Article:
A few years ago, I moved into a smaller space, and I had to make judgments about what of my accumulations from over the years to keep and what to let go. Recently, I looked for a favorite fall jacket and when I couldn’t find it, I realized that it didn’t make the cut when I decided what to let go.
During the process of downsizing, I was faced with decisions about clothes, furnishings, and tchotchkes. I also had a huge store of files with articles and papers that I had accumulated over a 50-year career. Two large storage cabinets and five upright file cabinets were full of what I thought were important pieces of information that I might want to reference at some time in the future. At the time that I stored these items, I thought that they were too important to let go.
The files were alphabetized, from the first file cabinet on the left to the fifth cabinet on the far right. When I would pull out the top drawer of the first file cabinet, the first quarter of the drawer held folders that were all labelled affirmative action. The folders held articles that I had written about affirmative action starting in graduate school, as well as many articles written by others that I collected over the years.
Recently, when I heard news about arguments on affirmative action at the Supreme Court, I was prompted to go to my new downsized file cabinets to review some of the papers and articles on affirmative action.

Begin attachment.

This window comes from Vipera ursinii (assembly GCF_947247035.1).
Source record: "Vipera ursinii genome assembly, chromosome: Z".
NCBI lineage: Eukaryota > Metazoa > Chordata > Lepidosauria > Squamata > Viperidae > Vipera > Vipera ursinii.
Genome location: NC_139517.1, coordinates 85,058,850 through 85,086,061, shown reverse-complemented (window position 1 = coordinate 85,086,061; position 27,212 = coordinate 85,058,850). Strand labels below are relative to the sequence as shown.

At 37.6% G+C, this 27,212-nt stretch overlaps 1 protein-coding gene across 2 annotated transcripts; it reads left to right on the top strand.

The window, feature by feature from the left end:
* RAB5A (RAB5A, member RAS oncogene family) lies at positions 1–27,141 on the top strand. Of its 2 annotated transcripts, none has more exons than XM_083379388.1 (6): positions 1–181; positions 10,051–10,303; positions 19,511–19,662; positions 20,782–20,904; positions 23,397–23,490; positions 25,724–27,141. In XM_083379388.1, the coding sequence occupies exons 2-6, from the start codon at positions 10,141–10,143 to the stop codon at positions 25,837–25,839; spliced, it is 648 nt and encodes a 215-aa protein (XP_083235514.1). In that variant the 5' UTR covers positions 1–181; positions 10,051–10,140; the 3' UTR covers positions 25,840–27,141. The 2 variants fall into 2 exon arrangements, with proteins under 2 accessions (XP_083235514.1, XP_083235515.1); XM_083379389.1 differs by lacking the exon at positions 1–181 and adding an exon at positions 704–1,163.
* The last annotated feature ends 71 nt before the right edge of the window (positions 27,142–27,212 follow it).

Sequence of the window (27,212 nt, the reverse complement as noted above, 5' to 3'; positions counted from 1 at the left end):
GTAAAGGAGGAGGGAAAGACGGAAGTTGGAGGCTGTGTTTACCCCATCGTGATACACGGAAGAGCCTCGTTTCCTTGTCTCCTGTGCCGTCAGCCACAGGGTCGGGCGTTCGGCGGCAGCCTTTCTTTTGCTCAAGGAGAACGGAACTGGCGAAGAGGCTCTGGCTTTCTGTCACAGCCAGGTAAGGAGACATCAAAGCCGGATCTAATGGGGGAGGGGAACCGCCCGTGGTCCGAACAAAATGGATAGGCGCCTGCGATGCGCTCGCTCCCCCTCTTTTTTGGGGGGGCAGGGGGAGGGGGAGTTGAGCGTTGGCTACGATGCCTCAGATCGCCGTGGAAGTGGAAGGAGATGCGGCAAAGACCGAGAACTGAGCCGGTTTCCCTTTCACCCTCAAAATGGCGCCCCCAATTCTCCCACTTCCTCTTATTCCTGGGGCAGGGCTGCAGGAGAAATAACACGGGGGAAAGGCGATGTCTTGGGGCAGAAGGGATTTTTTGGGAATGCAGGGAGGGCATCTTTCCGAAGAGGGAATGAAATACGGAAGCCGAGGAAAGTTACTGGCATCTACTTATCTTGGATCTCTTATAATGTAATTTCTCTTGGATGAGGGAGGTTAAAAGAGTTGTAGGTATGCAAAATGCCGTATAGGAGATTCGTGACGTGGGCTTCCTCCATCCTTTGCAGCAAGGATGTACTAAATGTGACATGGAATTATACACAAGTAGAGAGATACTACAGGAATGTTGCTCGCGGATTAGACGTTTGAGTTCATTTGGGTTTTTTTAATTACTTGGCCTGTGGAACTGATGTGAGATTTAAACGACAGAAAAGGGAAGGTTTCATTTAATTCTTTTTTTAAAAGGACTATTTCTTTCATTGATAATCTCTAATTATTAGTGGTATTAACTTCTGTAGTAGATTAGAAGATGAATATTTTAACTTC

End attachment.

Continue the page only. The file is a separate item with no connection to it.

I was stunned to find that I had let go of every single folder labelled affirmative action! In fact, it was a surprise to me that in the top drawer of my new alphabetized first file cabinet there were no folders containing topics beginning with A, B, or C. With the first folders now beginning with the letter “D,” I found “diversity” folders in the place “affirmative action” folders had once been.
This single word—diversity—and its many connotations has been the single thread and lifeline to maintain the spirit of affirmative action, particularly, in selective colleges and universities. In making the argument for the value of diversity for all students, colleges and universities had to let go of race as a prominent qualification in admissions considerations.
With the anticipated decision of the Supreme Court on affirmative action, I want to believe that there is no entity more capable of finding a way to keep the original intent of affirmative action/diversity alive than higher education. To let go of diversity—not only as a compelling interest for all students, but also as a way to ensure that Black students, faculty, and staff are well-represented participants throughout higher education—has huge current and future ramifications for the whole of U.S. society.
Notwithstanding the probable decision of the Supreme Court, let’s hope that colleges and universities will not let go of the spirit of affirmative action/diversity with the construct of race at its center.